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Calculating dr/dtheta at an arbitrary point and angle

  1. Jul 29, 2009 #1
    In writing a computer raytracing simulation using polar coordinates, I've come across a simple problem: I need to calculate the value of dr/dΘ at an arbitrary point (in polar coordinates), pointing in an arbitrary direction (given as an angle).

    So if point 1 (p1) is given by the coordinates (r1, Θ1), and I create a ray from that point, pointing at an angle Θ2 with respect to p1 (not with with respect to the origin), I need to know the value of dr/dΘ along that ray at that starting point.

    Of course, Cartesian coordinates is much simpler: dx/dy as a function of Θ2 does not depend on the values of x and y at the point you're trying to calculate from. In polar coordinates, however, given an arbirtrary value Θ2, dr/dΘ will change depending on what the value of r is at the point you're trying to calculate from. Beyond that, however, I do not know the explicit formula that I need. So my current algorithm/equation relies on converting to cartesian coordinates and then doing the calculation.

    It is as follows:

    -----------------------------------
    dx = cos(Θ2)
    dy = sin(Θ2)

    x1 = r1 * cos(Θ1)
    y1 = r1 * sin(Θ1)

    (This assumes dx << x1 and dy << y1. If not, dx and dy are divided by a large constant)

    rT = sqrt( (x1+dx)^2 + (y1+dy)^2 )
    ΘT = arctan( (y1 + dy) / (x1 + dx) )

    Add 2pi or pi to thetaT as necessary (depending on which quadrant the point p1 is in)

    dr = rT - r1
    dΘ = ΘT - Θ1

    dr/dΘ = (rT - r1) / (ΘT - Θ1)
    -----------------------------------

    This algorithm is undesirable both because it is inelegant (in its roundabout way of first converting to cartesian coordinates to do the calculation) and slow to run on the machine (trig functions and square roots, when unnecessary, slow things down a great deal, and I'm having many problems with computer-related precision limits which can likely be avoided with a more straightforward algorithm).

    I'm sure there's a much simpler solution, involving only polar coordinates, and I'm frustrated that such a seemingly simple problem is stumping me. Can anyone help out?
     
    Last edited: Jul 29, 2009
  2. jcsd
  3. Jul 30, 2009 #2

    HallsofIvy

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    I don't understand what you mean by "pointing in some arbitrary direction". If r is a function of [itex]\theta[/itex], then its derivative at any point is a single number, not a vector, and does not "point" in any direction. In order to have a different derivative in different directions, you would have to have a function of at least two variables, say f(r,[itex]\theta[/itex]), not r([itex]\theta[/itex]).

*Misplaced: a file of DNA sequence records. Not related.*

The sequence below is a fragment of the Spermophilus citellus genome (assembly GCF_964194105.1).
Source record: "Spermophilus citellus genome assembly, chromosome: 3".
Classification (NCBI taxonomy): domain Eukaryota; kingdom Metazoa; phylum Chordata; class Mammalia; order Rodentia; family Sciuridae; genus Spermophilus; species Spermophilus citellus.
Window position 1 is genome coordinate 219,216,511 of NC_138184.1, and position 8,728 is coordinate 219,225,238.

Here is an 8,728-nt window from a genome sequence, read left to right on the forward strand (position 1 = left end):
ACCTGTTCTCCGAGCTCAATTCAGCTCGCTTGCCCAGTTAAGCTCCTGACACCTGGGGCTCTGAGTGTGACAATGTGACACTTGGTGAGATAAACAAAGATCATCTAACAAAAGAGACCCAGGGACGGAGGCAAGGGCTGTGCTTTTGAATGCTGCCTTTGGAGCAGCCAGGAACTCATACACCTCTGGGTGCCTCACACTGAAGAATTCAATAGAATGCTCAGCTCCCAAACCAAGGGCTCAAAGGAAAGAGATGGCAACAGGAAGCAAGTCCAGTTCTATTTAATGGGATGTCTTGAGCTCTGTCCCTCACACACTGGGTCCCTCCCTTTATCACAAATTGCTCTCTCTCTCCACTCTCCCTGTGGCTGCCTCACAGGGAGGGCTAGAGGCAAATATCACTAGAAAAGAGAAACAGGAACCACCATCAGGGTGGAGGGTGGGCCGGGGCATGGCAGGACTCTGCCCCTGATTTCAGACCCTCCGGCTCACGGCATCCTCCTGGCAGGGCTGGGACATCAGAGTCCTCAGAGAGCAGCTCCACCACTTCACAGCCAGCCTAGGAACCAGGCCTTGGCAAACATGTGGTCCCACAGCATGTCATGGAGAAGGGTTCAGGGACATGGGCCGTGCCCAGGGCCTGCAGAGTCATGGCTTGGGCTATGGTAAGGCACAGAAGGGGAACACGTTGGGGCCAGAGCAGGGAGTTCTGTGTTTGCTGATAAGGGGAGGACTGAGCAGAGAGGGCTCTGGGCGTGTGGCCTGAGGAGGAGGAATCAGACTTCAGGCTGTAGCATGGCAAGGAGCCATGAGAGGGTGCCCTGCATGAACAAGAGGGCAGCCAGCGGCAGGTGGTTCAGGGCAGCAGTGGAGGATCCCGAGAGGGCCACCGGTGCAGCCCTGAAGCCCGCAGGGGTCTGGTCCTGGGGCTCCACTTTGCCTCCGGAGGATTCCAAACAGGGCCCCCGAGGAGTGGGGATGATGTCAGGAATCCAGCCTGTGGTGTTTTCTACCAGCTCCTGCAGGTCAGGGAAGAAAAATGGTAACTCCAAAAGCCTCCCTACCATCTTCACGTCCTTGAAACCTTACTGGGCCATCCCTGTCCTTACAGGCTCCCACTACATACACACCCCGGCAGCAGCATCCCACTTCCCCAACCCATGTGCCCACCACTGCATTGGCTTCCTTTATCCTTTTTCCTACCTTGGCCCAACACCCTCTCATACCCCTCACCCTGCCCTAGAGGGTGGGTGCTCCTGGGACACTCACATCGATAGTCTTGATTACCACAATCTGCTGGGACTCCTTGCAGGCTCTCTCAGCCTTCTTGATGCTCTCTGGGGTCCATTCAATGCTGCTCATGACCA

4. Jul 30, 2009 #3
    I'm sorry, I'm not being very clear. The scenario I'm trying to handle is quite simple, I'm just not explaining it right. Let me try again:


    Imagine a straight line that passes through the point (r1, Θ1) and that the slope of the line at that point is sin(ΘT)/cos(ΘT).

    What is the value of dr/dΘ of the line at that point? (In terms of r1, Θ1, and ΘT)
     
  5. Aug 1, 2009 #4

    HallsofIvy

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    Your question still doesn't make sense. What is "T"? The slope of a straight line is a constant and so T should not be a variable. Or do you mean [itex]\Theta T[/itex] as "[itex]\Theta_T[/itex], a constant? If that is the case then the line, in xy-coordinates (since the slope of a line is defined in terms of xy- coordinates), is given by
    [tex]x= \left(\frac{cos(\Theta_T)}{sin(\Theta_T)}\right)s+ r_1cos(\theta_1)[/tex]
    [tex]y= \left(\frac{cos(\Theta_T)}{sin(\Theta_T)}\right)s+ r_1sin(\theta_1)[/tex]
    and, since [itex]x= r cos(\theta)[/itex], [itex]y= r sin(\theta)[/itex],
    [tex]r cos(\theta)= \left(\frac{cos(\Theta_T)}{sin(\Theta_T)}s+ r_1cos(\theta_1)[/tex]
    [tex]r sin(\theta)= \left(\frac{cos(\Theta_T)}{sin(\Theta_T)}s+ r_1sin()\theta_1)[/tex]
    we have, by squaring and adding,
    [tex]r^2= \left(\left(\frac{cos(\Theta_T)}{sin(\Theta_T)}\right)s+ r_1cos(\theta_1)\right)^2+ \left(\left(\frac{cos(\Theta_T)}{sin(\Theta_T)}\right)s+ r_1sin(\theta_1)\right)^2[/tex]
    or
    [tex]r= \sqrt{\left(\left(\frac{cos(\Theta_T)}{sin(\Theta_T)}\right)s+ r_1cos(\theta_1)\right)^2+ \left(\left(\frac{cos(\Theta_T)}{sin(\Theta_T)}\right)s+ r_1sin(\theta_1)\right)^2}[/tex]
    Dividng the second equation by the first
    [tex]tan(\theta)= \frac{sin(\theta)}{cos(\theta)}= \frac{\left(\frac{cos(\Theta_T)}{sin(\Theta_T)}s+ r_1sin()\theta_1)\right)}{\left(\frac{cos(\Theta_T)}{sin(\Theta_T)}s+ r_1cos(\theta_1)\right)}[/tex]
     
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